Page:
The Epic 2017 Project #317: 171113
Talking Heads – ’77 (1977)
Talking Heads: 77 was their debut. Released in September of that year, it now ranks at No. 290 on Rolling Stone magazine’s The 500 Greatest Albums of All Time list.
“Psycho Killer” was written by David Byrne, Chris Frantz and Tina Weymouth and first played by their band the Artistic in 1974. But it also made it onto their 77 debut and became the band’s signature debut hit. Originally written and performed as a ballad, “Psycho Killer” became what AllMusic calls a “deceptively funky new wave/no wave song” with “an insistent rhythm, and one of the most memorable, driving basslines in rock & roll.”
“Psycho Killer” was the only song from the album to appear on the Billboard Hot 100 chart, peaking at number 92. It reached number 32 on the Triple J Hottest 100 in 1989, and peaked at number 11 on the Dutch singles chart in 1977. The song is included in The Rock and Roll Hall of Fame’s 500 Songs that Shaped Rock and Roll.
The Epic 2017 Project #314: 171110
10cc – How dare you (1976)
How Dare You! is the fourth album by 10cc. Released in 1976, it included UK hit singles “I’m Mandy Fly Me” and “Art for Art’s Sake”. It was also the last 10cc album by the original line-up of Eric Stewart, Graham Gouldman, Kevin Godley, and Lol Creme, with the latter two departing to work on their own musical projects, and eventually becoming music video pioneers. The album was the band’s third with cover artwork by the Hipgnosis creative team.
The Epic 2017 Project #260: 170917
Republica was the self-titled debut released in the USA on 30 July 1996 by RCA Records and in the UK on 5 October 1996 by Deconstruction Records.
Upon its release, Republica received generally positive reviews from music critics and was a commercial success. It peaked at number four on the UK Album Charts. In the United States, it reached number 153 on the Billboard 200 and was also successful in other countries, such as Germany and New Zealand.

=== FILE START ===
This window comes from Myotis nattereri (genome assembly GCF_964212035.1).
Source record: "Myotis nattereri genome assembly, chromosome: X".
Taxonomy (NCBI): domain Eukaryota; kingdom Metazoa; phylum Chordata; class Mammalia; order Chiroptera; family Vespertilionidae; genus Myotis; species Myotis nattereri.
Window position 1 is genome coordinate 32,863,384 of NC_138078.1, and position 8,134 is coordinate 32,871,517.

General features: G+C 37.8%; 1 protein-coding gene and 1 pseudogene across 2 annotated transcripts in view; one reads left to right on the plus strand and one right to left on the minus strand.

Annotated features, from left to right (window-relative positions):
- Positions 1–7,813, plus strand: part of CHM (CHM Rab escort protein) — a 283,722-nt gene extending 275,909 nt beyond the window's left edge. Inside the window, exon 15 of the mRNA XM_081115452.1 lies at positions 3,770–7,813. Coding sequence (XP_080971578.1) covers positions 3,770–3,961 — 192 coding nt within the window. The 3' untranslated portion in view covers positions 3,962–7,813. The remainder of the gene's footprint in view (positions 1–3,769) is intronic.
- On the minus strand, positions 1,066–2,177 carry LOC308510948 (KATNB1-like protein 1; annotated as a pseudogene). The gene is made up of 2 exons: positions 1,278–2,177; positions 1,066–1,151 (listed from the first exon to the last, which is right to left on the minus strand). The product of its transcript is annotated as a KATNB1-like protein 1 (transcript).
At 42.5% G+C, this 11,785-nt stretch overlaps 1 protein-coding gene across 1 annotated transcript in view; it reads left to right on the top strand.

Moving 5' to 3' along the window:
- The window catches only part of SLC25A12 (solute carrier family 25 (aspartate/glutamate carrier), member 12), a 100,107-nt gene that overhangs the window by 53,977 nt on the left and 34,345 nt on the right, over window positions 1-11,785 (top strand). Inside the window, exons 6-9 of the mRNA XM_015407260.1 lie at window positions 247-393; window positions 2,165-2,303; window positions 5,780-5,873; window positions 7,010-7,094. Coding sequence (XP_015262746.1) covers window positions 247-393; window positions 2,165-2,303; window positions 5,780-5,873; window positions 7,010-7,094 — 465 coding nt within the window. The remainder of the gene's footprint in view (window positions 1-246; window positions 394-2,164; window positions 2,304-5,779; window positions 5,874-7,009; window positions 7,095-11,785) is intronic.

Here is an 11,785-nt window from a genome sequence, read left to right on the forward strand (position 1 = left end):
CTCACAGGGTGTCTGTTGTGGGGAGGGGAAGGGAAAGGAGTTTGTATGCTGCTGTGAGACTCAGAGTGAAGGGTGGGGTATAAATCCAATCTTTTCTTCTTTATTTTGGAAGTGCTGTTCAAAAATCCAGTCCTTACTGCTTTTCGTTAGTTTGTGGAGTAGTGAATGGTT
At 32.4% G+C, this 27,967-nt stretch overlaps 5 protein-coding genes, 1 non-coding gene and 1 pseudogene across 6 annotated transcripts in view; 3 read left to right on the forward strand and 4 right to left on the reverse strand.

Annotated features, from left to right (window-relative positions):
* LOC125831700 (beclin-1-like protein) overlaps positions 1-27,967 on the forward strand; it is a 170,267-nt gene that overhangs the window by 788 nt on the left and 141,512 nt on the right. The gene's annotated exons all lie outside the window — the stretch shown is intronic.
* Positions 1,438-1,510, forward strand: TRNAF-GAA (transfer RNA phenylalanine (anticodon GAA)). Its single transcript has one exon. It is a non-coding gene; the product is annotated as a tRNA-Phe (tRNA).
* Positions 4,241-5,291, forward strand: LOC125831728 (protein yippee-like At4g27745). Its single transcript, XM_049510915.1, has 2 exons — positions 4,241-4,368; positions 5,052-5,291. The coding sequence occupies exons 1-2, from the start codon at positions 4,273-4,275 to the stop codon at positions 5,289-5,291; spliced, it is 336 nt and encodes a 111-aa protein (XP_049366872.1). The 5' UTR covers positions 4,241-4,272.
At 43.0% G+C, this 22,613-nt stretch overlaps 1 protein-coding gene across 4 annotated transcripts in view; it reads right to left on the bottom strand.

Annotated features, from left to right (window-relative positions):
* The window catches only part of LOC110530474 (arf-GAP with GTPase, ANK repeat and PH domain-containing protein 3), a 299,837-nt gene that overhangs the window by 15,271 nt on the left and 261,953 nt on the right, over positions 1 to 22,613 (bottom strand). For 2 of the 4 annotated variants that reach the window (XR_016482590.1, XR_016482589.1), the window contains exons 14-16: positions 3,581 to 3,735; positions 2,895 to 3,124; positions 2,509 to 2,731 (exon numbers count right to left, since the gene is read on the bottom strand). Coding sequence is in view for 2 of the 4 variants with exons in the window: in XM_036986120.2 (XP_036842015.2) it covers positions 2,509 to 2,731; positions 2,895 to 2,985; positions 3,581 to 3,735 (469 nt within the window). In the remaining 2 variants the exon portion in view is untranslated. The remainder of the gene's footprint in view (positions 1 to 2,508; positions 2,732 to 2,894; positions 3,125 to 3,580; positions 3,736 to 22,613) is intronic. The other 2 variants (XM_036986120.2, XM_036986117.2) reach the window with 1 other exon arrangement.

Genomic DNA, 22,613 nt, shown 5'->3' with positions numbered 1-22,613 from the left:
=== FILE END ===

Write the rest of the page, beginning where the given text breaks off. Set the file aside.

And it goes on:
Three singles were released from the album: “Bloke” and two hit singles, “Ready to Go” and “Drop Dead Gorgeous”.
In January 1978, a relatively unknown Swindon band released the single ‘Statue of Liberty in advance of their debut album – ‘White Music’. I was just into my second term at West Sussex College of Art & Design in Worthing, UK and the Virgin signed XTC were being played to death in every studio on the campus.
Owing more to quintessential English psychedelia than the raw nihilistic three-chord assault of their punk peers, XTC’s art-pop sound combined with the very obvious song-writing talent of Andy Partridge endeared itself to fine art, ceramics and fashion students alike.
Later in 1978 XTC released the more sonically adventurous second album ‘Go 2’ which was heavily influenced by the likes of Brian Eno to mould quirky art-pop with equally quirky electronica.
The band build success on success with the dawn of the 1980’s releasing the massively successful ‘Drums and Wires’ album in 1979 and a spate of chart-busting hit singles including ‘Making plans for Nigel’, Senses working overtime’ and ‘When you’re near me I have difficulty’.
But, whereas the ’80s brought the good time, the ’90’s initially brought obscurity as fashion changed and the band left Virgin to start their own independent label ‘Idea Records’. However, the Virgin split had a silver lining as an audit revealed that a considerable backlog of royalties had been withheld from the band. An out of court settlement allowed the building of two new studios but despite remaining together through to at least 2005 and releasing a lot of back-catalogue material, XTC never regained the glory days.